* General Philosophy  
   * Epistemology  
   * Psychology    
   * Morality      
   * Ethics        
   * Politics      
   * Economics     
   * Esthetics     
   * Books and Movies in the Romantic Art Form  
   * Miscellaneous good stuff  

   Caveat Lector: 
   Some of the authors cited here are not Objectivists, nonetheless many of 
their ideas are excellent expressions of Objectivist principles. 
   There is a plethora of books, many of which are trash, on the subjects 
which I mention in my writings. You should beware the reviews in the Laissez 
Faire catalog, as they present many books as libertarian which are in fact 
the writings of political conservatives. If you're not careful you could 
waste a lot of money buying things which do not tell you what you want to 
learn. The books included in this BOOKLIST are the best I have found for a 
good presentation of Objectivism and libertarianism. 

   Most of the stuff in this BOOKLIST can be purchased from:
   Laissez Faire Bookstore

   And take a look in the world's largest bookstore:

   Consider also: The Objectivism Research CD-ROM 
   This contains all of Rand's works and two of Leonard Peikoff's (The 
Ominous Parallels  and  Objectivism: The Philosophy Of Ayn Rand). 
   Writings by the Brandens and other authors are not included, nor is THE 
   The search engine for this material is outstanding! And the text is in 
easily readable format. I find it to be well worth the price of $150. 
   For more info, and to order it, see: 

   * General Philosophy 
   THE VIRTUE OF SELFISHNESS - Ayn Rand & Nathaniel Branden (Signet book 
   ATLAS SHRUGGED - Ayn Rand - Random House 
OBJECTIVIST FORUM  A series of monthly journals published from 1962 to 1985 
by Rand et al. 
   BASIC PRINCIPLES OF OBJECTIVISM - 20 lectures by N. Branden 
   FOR A NEW LIBERTY - Murray Rothbard - Libertarian Review Foundation 
   An excellent application of libertarianism to all aspects of social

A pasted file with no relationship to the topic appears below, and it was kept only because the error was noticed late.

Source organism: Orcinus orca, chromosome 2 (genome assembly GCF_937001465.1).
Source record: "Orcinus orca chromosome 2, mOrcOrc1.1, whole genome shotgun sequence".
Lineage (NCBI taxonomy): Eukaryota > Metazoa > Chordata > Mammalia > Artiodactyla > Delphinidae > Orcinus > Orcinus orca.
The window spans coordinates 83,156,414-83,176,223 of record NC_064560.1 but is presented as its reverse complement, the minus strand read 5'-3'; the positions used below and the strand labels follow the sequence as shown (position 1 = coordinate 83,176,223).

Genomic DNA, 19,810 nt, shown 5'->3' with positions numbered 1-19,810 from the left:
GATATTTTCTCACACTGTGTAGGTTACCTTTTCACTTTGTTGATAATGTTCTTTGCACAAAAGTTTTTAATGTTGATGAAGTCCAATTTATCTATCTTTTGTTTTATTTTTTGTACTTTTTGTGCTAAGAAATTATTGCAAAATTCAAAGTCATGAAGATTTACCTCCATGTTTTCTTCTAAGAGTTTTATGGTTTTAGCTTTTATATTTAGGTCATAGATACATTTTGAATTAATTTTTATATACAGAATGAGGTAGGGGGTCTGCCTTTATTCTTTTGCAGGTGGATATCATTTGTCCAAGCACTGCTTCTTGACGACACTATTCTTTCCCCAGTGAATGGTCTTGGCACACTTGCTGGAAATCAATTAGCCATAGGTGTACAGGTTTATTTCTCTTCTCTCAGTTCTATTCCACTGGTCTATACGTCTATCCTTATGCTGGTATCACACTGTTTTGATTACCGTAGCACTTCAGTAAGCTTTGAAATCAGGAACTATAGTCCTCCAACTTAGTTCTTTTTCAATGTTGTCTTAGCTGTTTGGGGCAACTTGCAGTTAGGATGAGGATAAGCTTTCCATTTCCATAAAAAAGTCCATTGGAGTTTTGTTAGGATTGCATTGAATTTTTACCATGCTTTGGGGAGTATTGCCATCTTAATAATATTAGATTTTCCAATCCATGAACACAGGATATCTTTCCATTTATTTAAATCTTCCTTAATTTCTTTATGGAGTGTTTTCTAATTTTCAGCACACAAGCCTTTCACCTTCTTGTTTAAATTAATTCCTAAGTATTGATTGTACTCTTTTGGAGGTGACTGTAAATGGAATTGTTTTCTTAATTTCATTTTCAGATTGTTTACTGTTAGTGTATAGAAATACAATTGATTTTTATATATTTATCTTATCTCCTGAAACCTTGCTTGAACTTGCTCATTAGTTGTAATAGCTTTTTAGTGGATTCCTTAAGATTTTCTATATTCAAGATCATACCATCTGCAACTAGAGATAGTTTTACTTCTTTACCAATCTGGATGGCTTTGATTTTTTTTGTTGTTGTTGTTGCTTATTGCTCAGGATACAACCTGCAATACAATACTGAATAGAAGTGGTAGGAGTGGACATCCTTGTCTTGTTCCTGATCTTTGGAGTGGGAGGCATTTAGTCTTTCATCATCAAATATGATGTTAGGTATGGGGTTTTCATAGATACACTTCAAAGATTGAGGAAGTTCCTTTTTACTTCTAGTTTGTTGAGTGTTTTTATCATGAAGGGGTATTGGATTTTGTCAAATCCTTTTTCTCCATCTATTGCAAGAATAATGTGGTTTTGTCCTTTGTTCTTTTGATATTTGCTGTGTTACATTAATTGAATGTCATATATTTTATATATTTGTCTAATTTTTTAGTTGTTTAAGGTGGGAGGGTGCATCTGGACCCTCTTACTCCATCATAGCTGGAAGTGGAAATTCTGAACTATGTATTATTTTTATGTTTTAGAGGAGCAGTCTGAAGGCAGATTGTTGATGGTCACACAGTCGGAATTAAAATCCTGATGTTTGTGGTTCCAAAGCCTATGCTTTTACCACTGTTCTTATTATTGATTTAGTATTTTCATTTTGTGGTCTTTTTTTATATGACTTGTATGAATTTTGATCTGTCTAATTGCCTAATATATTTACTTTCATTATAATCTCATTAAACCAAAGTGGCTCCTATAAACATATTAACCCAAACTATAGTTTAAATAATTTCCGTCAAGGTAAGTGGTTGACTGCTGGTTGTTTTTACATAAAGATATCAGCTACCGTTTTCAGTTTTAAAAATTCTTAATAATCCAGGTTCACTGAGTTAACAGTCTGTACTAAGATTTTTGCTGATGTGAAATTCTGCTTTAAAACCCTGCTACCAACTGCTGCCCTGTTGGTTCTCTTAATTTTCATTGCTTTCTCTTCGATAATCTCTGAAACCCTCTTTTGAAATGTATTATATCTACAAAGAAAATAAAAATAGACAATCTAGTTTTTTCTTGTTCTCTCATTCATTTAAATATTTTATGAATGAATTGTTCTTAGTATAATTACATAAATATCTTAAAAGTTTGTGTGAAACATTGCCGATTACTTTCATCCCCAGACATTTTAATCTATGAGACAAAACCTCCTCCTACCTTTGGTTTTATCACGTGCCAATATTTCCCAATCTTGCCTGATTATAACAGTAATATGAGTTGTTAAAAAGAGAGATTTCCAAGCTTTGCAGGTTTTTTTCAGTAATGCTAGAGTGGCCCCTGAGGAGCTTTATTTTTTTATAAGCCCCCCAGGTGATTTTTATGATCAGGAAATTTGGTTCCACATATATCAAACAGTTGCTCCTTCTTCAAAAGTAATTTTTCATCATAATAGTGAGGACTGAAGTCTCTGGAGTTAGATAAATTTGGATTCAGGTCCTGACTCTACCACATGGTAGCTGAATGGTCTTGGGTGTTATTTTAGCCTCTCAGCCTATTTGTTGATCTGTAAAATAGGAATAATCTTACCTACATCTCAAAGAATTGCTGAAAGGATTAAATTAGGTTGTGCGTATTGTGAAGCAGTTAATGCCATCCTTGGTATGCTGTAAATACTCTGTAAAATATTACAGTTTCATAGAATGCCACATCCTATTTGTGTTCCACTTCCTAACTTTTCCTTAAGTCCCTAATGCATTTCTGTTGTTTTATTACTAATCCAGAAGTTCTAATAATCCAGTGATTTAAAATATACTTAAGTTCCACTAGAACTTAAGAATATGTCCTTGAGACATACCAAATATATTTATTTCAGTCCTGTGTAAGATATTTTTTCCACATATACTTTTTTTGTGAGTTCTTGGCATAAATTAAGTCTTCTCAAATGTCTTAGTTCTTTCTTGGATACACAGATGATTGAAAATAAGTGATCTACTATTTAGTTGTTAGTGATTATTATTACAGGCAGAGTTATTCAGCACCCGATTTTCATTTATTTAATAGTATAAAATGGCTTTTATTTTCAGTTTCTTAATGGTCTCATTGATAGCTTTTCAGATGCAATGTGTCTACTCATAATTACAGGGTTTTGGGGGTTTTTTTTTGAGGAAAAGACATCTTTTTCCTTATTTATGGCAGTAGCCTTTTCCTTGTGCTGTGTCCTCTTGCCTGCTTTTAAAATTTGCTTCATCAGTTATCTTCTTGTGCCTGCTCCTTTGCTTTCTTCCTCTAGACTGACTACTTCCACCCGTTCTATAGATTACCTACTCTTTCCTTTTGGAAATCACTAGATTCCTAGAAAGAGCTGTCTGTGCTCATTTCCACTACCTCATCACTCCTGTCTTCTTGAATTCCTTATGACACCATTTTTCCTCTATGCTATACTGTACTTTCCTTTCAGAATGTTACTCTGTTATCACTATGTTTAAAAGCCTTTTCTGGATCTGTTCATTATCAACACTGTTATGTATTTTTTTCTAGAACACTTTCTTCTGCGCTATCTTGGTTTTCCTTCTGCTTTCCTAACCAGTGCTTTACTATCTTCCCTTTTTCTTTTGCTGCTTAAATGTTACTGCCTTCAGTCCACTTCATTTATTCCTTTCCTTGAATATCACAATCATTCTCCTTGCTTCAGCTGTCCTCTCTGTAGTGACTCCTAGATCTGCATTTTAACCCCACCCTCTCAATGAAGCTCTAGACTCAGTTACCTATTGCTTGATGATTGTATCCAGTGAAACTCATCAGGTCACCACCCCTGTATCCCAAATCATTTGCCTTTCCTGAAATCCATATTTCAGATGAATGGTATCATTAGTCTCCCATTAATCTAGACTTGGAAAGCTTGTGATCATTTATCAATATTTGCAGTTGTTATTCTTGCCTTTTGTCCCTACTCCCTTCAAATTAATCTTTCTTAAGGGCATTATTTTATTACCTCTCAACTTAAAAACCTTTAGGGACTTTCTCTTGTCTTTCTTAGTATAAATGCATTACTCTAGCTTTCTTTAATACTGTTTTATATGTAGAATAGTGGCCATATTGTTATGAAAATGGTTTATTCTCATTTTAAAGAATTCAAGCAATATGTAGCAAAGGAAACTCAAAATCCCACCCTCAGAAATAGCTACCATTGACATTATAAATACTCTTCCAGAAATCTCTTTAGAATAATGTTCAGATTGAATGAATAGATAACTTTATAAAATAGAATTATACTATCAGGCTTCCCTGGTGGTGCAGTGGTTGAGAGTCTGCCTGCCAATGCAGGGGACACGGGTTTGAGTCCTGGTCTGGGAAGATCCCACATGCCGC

existence. Everything is nicely explained by detailed reference to the non-
aggression principle. 

   * Epistemology 
   PRINCIPLES OF EFFICIENT THINKING - 10 lectures by Barbara Branden 
   1984 - George Orwell - New American Library (Signet) 451 CY688 
   This is the most prophetic book of the 20th century. Orwell's concepts of 
Newspeak and Prolefeed are indispensable to an understanding of the 
development of American culture during the last half of that century. A 
thorough knowledge of Newspeak, as it has been implemented in America, is 
the best means by which one can avoid an immense quagmire of faulty 
and Peikoff - Penguin 452-01030-6 
   These three excellent books by David Kelley are available from The 
Institute for Objectivist Studies, 82 Washington St #207, Poughkeepsie NY 
   Institute for Objectivist Studies

   * Psychology 
   PSYCHOLOGY OF SELF-ESTEEM - Nathaniel Branden - Bantam 23449 
   If you haven't read this book, you don't really know what psychology is. 
In this work Psychology has found an Aristotle to organize its material, 
systematize its problems and define its fundamental principles. 
   THE DISOWNED SELF - N. Branden - Bantan 22794 
   THE PSYCHOLOGY OF ROMANTIC LOVE - 16 lectures by N. Branden 
   Nathaniel Branden's WebPage
   ROBIN AND MARIAN - James Goldman - Bantam T2772    
   Is the screenplay for the movie starring Sean Connery and Audrey Hepburn 
(the story of how Robin Hood died). The introductory essay, on the subject 
of heroes, is magnificent. 

   * Morality 
   HOW I FOUND FREEDOM IN AN UNFREE WORLD - Harry Browne - Macmillan 
   Practical procedures for achieving as much personal freedom as possible 
in an authoritarian society. 

   * Ethics 
   LIBERTARIANISM - John Hospers - Nash, 1971 (out of print) 
   LIBERTARIANISM IN ONE LESSON - David Bergland - Orpheus Publications 
   Clearly shows the fundamental differences among the Liberal, 
Conservative, and Libertarian ethical views. 
   EVOLUTION OF COOPERATION - Robert Axelrod - Basic Books 
   Explains how cooperation can emerge among self-seeking individuals when 
there is no central authority to police their actions. Not surprisingly, the 
most practical way of dealing with the Prisoners' Dilemma is to use a 
technique based on the libertarian ethic. (Axelrod is not a libertarian.) 
   MARKET FOR LIBERTY - Morris and Linda Tannehill - Laissez Faire Books, 
   Contains some excellent statements of principle, but all else consists of 
the WouldChuck argument. THE ENTERPRISE OF LAW contains the proof for the 
principles presented in this book. FOR A NEW LIBERTY fills in the principled 

   * Politics 
   CIVIL DISOBEDIENCE - Henry Thoreau (in "Walden and Other Writings", 
Bantam 21246)    A classic portrayal of the anarchist principle. 
   ENTERPRISE OF LAW - Bruce Benson - Pacific Research Institute 
   This book is a very good documentation of the historical rise and 
development of government law, the present disastrous state of government 
law, and the present nature of private law. It is a good answer to the 
question "What is government?" A strong case is made that government in the 
USA is a tool of coercion used by special-interest groups to effect wealth